Amahle hates Monday morning briefings at the Umlazi Herald community newspaper where she works as a journalist. After she wrote a story that implicated a local counsellor in tender fraud, the man and his bodyguards burst through the doors of their office, threatening to maim and sue.

The counsellor also said adverts from government and the municipality would no longer run in the Umlazi Herald. Amahle was demoted from hard news to soft news. Now all the interesting news stories go to Thami, who she was training just a few months ago.

“Good morning, guys! I’ll make this quick because I have a meeting at headquarters,” says her boss, Smangaliso, sitting down between her and Thami. “What stories are you on?”

“I have three court cases. Murder, robbery and cable theft,” says Thami. “Then I have a meeting with the press officer at Umlazi Central Police Station to see what else is going on.”

“Great, Thami. That should fill the hard news section for this week’s issue,” says Smangaliso. He turns. “Amahle, what do you have?”

“Quite a bit. I’m going to the Ray of Hope Orphanage to write a profile on them. ‘Letters to the Editor’ are already done. ‘This Week in History’ as well. The opening of the library at D section is on tomorrow, so it will be in this week’s issue.”

“Great. Good stuff,” says Smangaliso. “Thami, go ahead. Amahle stay a bit. I have a story I need you to follow.”

Smangaliso scrolls his tablet. A great sense of injustice wells up in Amahle’s heart. She remembers the day she was demoted. The unfair reason was simply that she searched for the truth and wrote about it once she found it.

“Right, here we go,” says Smangaliso. “The municipality is announcing a music festival. They have a press conference in two hours. I need you there to get a few quotes to give the story life.”

Amahle writes down all the details. Smangaliso heads for the door. He turns back and says, “Amahle, make sure you don’t ruffle feathers at that press conference. Just listen, get a quote, come back and write the story. Don’t ask those deep questions of yours.”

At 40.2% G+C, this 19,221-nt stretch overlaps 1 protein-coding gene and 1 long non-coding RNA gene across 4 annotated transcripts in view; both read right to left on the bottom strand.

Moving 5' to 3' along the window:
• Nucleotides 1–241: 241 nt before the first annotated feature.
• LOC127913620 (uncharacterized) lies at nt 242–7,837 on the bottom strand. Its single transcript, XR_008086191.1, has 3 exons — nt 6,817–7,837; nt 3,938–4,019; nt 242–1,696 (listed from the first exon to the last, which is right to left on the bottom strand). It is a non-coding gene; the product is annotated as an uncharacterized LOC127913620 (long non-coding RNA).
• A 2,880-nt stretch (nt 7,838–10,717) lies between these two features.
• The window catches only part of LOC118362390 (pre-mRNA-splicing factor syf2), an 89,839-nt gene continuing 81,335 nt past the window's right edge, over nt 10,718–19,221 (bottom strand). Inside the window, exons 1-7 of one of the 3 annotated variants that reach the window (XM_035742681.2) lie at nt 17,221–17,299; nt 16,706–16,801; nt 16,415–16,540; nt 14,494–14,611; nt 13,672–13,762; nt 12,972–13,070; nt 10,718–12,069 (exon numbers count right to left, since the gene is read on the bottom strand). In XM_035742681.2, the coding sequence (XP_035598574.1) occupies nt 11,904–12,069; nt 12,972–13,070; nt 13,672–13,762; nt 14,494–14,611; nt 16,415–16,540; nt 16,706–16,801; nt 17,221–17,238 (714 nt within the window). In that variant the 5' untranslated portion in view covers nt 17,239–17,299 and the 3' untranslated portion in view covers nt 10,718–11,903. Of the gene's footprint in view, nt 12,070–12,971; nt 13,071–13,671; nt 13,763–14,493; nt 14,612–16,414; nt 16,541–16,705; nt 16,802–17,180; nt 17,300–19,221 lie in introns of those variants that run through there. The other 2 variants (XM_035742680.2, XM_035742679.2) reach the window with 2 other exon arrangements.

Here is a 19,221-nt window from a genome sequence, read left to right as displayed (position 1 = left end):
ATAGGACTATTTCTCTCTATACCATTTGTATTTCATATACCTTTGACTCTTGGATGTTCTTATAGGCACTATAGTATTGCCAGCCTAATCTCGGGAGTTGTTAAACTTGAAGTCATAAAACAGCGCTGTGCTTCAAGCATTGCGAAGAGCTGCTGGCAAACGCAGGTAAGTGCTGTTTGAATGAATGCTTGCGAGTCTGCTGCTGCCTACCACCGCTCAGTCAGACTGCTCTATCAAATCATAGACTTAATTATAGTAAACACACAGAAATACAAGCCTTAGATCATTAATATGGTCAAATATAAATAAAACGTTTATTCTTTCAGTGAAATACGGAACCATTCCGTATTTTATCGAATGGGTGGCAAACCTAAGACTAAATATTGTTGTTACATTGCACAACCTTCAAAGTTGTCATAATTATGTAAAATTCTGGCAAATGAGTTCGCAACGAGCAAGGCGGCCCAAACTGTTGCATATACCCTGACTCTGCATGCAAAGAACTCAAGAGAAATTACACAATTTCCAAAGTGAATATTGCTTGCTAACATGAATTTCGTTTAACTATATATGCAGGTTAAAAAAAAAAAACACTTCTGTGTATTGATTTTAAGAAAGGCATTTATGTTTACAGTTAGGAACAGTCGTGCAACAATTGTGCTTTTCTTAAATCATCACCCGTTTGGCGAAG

“Fine, Smangaliso.”

Amahle waits with the other journalists inside the venue. Thirty minutes later, the municipal press officer grabs a microphone.

“Sorry to keep you waiting. The press conference will commence.”

Amahle cannot believe her eyes when the press officer introduces the festival coordinator. It is the infamous Ray Mthalane. The same Ray Mthalane responsible for the deaths of 25 workers on a site where his construction company was building a shopping mall.

Ray Mthalane was never brought to book although investigations concluded he was responsible for the deaths. The same Ray Mthalane who organized another festival a few years ago. That festival broke records in terms of revenue but artists were never paid.

She tails Ray Mthalane from a distance when the press conference concludes. She tails him all the way down into the underground parking lot. The cellphone in her shirt pocket is on video recording mode as she pounces on him. The video is live on Facebook.

“Mr Ray Mthalane!” Amahle calls out.

Ray Mthalane turns and takes off his glittering designer sunglasses. “Hi there, beautiful,” he smirks.

“Hi, Mr Mthalane. How does it feel to walk around, getting more jobs from the municipality, while the families of the 25 people who died because of you cutting corners have never been compensated?”

Ray Mthalane is confused; it takes a few seconds before he realizes that this is definitely not a young woman who fancies him.

“How does it feel to short change artists? They performed at a festival you organized but you never paid them. Tell me how all of this makes you feel,” Amahle pounces again.

The confusion on Ray Mthalane’s face quickly turns to rage.

“You worthless piece of trash!” he screams. “Do you know who I am?”

He is running towards Amahle, swinging up his arm up to strike her, but what Amahle says stops him dead in his tracks.

“Do it please!” she says. “I’m begging you to do it. Show the world that you are also a woman beater. Yes, this video is live on Facebook!”

He sees the cellphone in Amahle’s pocket and quickly retreats.

But the video of Amahle going after Ray Mthalane goes viral. The ‘Likes’ and ‘Comments’ reach thousands in less than 30 minutes.

Her cellphone buzzes. It’s Smangaliso, her editor.

“Why don’t you listen?” says Smangaliso, fuming. “Why do you never listen, Amahle?”


“The brief was to listen, get a few quotes and write the story!”

“That’s exactly what I did, Smangaliso. I’m coming back to the office to write–”

“Then why the drama, Amahle?” Smangaliso cuts her off. “What’s all this drama with Ray Mthalane?”

“I had to ask him. Anyway, the video is on my personal account, Sma–”

“Well, the bosses say to tell you to clear out your desk. You are fired with immediate effect!”


Tell us what you think: How might Ray Mthalane have got away with his shoddy building killing people? And with not paying artists?